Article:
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**slowlearner****Member**- Registered: 2012-10-22
- Posts: 2

I would like some help with this puzzle

Six boys separately climb a tree with nine big branches to get a large apple at the top but they all fall out of the tree before reaching the apple.

The first climber slips and hits branch A, then B and finally C before landing on the ground.

The next boy falls and hits branch D, then E and finally F and lands on the ground.

The third boys also has problems and hits branches B, then H, then E.

The fourth boy tries with no luck as well as he hits branches C, then F, and lastly branch I on the way down.

The fifth boy goes up but loses his grib and hits branch A, then E, and then G.

Finally the last boy goes up and just about gets his hand on the apple when he falls and hits EVERY branch on the way down.

My question is - How many different possible orders are there for him to have been so unlucky and have done this?

I came up with 24 but my dad said he thinks it is more than that and to ask my math teacher.

I asked my math teacher and she said she didn't know but would use her "phone a friend" and get back to me but that was 2 days ago.

Any help on here? Thanx.

*Last edited by slowlearner (2012-10-22 18:16:21)*

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**bob bundy****Moderator**- Registered: 2010-06-20
- Posts: 7,844

hi slowlearner,

I'm also getting 24. Revising this to 36. Oh dear. I think it's more than that.

Back to the drawing board.

OK Best answer so far is 46. Here they are:

ABCDHEGFI

ABCHDEGFI

ABCDHEFGI

ABCHDEFGI

ABCDHEFIG

ABCHDEFIG

DABCHEGFI

ADBCHEGFI

ABDCHEGFI

ABHCDEGFI

DABCHEFGI

ADBCHEFGI

ABDCHEFGI

ABHCDEFGI

DABCHEFIG

ADBCHEFIG

ABDCHEFIG

ABHCDEFIG

DABHCEGFI

ADBHCEGFI

ABDHCEGFI

ABHDCEGFI

DABHCEFGI

ADBHCEFGI

ABDHCEFGI

ABHDCEFGI

DABHCEFIG

ADBHCEFIG

ABDHCEFIG

ABHDCEFIG

DABHECGFI

ADBHECGFI

ABDHECGFI

ABHDECGFI

DABHECFGI

ADBHECFGI

ABDHECFGI

ABHDECFGI

DABHECFIG

ADBHECFIG

ABDHECFIG

ABHDECFIG

DABHEGCFI

ADBHEGCFI

ABDHEGCFI

ABHDEGCFI

I haven't checked this list yet so if you spot a repeat or a missing, plaese let me know.

Bob

Children are not defined by school ...........The Fonz

You cannot teach a man anything; you can only help him find it within himself..........Galileo Galilei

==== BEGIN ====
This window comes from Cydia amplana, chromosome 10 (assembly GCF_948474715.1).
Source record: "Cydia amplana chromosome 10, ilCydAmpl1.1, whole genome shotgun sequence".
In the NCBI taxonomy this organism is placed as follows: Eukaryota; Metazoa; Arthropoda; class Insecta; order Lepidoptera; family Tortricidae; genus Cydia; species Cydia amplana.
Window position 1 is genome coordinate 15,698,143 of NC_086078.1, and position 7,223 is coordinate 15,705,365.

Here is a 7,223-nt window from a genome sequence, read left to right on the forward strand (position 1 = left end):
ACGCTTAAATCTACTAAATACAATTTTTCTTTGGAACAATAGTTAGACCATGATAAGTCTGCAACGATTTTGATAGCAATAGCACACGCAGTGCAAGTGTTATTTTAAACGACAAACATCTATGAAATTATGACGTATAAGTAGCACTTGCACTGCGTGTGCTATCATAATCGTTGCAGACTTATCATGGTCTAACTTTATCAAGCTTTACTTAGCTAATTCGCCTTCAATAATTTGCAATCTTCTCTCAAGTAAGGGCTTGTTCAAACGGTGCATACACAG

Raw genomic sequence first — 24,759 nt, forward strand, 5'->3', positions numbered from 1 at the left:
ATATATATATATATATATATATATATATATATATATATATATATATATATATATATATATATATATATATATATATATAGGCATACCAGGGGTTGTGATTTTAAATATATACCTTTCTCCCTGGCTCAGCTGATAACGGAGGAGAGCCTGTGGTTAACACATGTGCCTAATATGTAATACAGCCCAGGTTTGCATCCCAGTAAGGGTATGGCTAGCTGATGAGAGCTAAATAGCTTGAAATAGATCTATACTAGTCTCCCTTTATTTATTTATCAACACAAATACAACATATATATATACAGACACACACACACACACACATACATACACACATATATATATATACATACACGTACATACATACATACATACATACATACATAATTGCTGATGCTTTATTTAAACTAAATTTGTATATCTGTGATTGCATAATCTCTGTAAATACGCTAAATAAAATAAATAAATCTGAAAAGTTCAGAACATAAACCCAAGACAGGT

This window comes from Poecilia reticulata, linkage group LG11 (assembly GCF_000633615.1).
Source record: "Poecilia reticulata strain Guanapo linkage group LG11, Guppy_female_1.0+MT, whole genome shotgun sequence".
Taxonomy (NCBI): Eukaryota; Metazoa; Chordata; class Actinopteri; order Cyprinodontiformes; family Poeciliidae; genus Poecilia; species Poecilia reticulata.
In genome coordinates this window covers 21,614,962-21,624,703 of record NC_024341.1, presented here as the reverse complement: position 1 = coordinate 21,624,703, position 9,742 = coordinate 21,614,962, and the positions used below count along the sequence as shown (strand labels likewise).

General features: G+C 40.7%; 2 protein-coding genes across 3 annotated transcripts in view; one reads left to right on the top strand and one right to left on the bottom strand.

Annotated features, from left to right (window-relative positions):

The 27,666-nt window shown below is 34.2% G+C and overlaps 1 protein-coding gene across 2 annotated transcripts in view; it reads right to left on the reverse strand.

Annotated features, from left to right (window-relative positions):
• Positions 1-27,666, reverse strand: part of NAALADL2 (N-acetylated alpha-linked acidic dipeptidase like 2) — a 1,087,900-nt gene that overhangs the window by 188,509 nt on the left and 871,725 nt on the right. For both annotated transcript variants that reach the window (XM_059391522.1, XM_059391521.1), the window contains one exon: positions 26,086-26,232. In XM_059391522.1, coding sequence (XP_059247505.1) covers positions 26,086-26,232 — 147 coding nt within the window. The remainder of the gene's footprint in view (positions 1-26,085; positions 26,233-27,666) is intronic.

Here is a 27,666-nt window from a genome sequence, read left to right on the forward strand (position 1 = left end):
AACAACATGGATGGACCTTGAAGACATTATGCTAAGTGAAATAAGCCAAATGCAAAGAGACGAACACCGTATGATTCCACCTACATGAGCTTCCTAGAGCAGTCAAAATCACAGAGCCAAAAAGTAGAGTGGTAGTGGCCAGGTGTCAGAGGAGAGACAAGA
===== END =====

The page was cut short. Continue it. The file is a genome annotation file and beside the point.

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**bob bundy****Moderator**- Registered: 2010-06-20
- Posts: 7,844

So how did I get that list?

1: tells us that A is followed by B (maybe others in between)

Ignoring C and D for the moment

3: tells us that the order continues ABHE

2: tells us F follows E so ABHEF

4: allows us to add I getting ABHEFI

So that order is certain.

But where to put C D and G?

D must occur before E so there are 4 possibilities for that. (I'm not counting C yet)

G must occur after E so that gives 3 possibiliities.

These two branches (D and G) are separated by E so these choices are independent of each other. Thus, 4 x 3 = 12 possibilities.

The difficuly is to place C. It must comes after B and before F, but the D and G placements make the possibilities harder to sort out.

What I did was to make several copies of the 12 arrangements I had got with the other 6 branches and then tried to place C.

Firstly, can C be in position 3? There are a few ways for this. I deleted the impossible ones.

Then, on a fresh set of 12, I tried C in position 4.

I continued in this way with C in position 5, then 6 then 7. 8 and above is not possible.

And that's the list I came up with.

Hope it is right.

Bob

Children are not defined by school ...........The Fonz

You cannot teach a man anything; you can only help him find it within himself..........Galileo Galilei

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**slowlearner****Member**- Registered: 2012-10-22
- Posts: 2

Thanks Bob for your help. You did a great job. My teacher just informed me she got the same figures from a university math professor who is a friend of hers. We **both** get a gold star.

*Last edited by slowlearner (2012-10-23 04:42:17)*

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